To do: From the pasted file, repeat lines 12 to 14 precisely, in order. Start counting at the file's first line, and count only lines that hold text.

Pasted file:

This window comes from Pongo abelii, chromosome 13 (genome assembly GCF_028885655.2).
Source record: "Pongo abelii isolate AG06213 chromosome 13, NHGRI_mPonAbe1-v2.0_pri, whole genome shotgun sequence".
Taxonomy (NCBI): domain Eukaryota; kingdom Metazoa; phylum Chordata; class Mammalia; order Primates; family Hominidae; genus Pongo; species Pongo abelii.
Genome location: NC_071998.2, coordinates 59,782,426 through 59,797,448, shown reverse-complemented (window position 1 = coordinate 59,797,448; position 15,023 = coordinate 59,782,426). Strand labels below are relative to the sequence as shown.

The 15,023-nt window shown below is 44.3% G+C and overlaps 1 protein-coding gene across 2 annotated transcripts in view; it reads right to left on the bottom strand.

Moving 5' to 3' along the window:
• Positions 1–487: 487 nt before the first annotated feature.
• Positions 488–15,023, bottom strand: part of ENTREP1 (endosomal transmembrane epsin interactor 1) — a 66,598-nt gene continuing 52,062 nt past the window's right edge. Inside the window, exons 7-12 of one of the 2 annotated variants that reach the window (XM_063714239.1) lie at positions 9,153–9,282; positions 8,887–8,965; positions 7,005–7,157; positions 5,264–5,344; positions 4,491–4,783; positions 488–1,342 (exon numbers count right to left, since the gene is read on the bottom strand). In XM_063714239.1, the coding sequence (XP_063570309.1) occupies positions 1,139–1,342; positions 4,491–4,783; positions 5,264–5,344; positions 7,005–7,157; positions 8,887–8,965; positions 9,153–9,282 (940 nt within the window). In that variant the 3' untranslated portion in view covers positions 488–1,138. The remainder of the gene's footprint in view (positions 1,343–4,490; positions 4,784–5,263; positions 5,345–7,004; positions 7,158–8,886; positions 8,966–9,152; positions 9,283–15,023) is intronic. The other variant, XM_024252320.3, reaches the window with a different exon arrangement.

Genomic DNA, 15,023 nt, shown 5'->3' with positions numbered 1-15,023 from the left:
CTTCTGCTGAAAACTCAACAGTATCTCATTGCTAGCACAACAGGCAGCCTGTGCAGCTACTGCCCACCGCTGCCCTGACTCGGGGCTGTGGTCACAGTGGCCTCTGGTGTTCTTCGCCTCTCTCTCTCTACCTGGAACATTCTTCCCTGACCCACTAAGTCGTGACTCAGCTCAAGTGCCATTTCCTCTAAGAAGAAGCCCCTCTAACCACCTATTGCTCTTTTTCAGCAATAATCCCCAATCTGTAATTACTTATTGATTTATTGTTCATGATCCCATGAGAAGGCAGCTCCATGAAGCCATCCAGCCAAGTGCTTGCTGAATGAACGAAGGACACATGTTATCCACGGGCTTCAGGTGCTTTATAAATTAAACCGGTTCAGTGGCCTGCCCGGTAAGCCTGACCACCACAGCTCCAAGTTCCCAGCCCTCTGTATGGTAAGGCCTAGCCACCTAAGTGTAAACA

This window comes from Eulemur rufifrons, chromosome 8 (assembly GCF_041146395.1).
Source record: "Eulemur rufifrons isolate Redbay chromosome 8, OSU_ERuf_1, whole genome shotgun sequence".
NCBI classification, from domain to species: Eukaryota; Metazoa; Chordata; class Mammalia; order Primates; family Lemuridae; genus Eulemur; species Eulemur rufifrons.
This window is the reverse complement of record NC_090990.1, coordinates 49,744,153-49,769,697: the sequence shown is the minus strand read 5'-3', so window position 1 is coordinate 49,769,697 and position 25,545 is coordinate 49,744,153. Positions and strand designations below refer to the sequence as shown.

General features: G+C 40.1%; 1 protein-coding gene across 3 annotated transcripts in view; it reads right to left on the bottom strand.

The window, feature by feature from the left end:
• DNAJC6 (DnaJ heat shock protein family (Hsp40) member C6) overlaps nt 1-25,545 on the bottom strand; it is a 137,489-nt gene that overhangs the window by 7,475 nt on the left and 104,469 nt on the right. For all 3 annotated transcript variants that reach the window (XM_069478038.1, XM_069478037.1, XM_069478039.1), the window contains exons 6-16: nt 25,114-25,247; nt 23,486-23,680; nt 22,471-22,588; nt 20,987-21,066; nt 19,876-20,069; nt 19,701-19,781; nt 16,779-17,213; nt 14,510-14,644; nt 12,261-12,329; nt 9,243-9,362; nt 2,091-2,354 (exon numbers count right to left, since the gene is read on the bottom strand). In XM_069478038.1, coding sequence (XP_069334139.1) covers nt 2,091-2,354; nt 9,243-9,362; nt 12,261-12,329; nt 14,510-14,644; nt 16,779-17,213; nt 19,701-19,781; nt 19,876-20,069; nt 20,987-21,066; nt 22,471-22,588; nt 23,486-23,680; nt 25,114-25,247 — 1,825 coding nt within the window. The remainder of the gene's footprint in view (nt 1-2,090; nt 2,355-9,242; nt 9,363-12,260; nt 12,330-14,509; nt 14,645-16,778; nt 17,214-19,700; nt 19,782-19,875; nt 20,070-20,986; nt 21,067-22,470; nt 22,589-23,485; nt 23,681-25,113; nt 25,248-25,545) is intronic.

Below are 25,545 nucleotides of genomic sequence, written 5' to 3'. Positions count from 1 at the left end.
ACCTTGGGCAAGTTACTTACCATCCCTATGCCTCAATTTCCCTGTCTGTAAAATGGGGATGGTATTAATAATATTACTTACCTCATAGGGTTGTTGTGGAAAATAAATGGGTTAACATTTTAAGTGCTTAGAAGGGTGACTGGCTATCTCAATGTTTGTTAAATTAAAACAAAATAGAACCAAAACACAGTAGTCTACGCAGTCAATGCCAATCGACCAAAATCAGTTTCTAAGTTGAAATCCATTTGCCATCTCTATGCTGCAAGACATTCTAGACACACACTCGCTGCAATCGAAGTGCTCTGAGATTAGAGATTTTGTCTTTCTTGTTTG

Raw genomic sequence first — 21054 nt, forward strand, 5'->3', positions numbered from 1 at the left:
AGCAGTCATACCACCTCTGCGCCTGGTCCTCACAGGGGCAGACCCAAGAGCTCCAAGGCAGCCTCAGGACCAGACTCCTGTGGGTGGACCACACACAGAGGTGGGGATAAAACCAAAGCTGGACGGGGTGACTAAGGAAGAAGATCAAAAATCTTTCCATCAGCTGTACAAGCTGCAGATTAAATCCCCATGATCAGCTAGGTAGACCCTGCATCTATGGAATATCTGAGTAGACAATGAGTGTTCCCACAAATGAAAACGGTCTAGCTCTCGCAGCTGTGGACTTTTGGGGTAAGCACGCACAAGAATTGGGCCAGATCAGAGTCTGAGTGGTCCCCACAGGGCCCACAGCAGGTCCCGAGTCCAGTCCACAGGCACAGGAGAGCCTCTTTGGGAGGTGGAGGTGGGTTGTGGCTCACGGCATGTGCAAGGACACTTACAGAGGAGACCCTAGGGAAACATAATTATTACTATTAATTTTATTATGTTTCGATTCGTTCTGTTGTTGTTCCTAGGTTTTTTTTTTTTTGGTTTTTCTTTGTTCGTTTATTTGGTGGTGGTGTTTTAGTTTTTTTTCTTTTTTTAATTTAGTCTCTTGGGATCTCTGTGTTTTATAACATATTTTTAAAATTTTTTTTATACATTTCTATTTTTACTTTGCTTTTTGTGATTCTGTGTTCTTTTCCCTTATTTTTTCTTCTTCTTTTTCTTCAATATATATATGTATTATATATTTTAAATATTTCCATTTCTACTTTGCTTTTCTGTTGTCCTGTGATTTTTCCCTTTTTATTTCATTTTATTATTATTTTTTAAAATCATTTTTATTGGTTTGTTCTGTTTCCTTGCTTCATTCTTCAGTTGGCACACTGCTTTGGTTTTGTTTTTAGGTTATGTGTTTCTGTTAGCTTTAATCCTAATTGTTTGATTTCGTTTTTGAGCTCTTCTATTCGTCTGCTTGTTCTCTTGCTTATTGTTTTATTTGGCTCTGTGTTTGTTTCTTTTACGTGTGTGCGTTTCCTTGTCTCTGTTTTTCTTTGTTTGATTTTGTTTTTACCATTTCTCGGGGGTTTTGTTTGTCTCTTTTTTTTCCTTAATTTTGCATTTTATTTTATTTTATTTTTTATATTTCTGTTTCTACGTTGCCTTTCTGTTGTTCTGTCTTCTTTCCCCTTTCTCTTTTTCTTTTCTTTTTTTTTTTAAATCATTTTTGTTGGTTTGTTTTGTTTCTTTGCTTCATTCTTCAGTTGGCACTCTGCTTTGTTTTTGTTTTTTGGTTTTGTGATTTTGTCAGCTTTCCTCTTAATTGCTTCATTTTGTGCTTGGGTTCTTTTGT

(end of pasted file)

Source record: "Eulemur rufifrons isolate Redbay chromosome 8, OSU_ERuf_1, whole genome shotgun sequence".
NCBI classification, from domain to species: Eukaryota; Metazoa; Chordata; class Mammalia; order Primates; family Lemuridae; genus Eulemur; species Eulemur rufifrons.
This window is the reverse complement of record NC_090990.1, coordinates 49,744,153-49,769,697: the sequence shown is the minus strand read 5'-3', so window position 1 is coordinate 49,769,697 and position 25,545 is coordinate 49,744,153. Positions and strand designations below refer to the sequence as shown.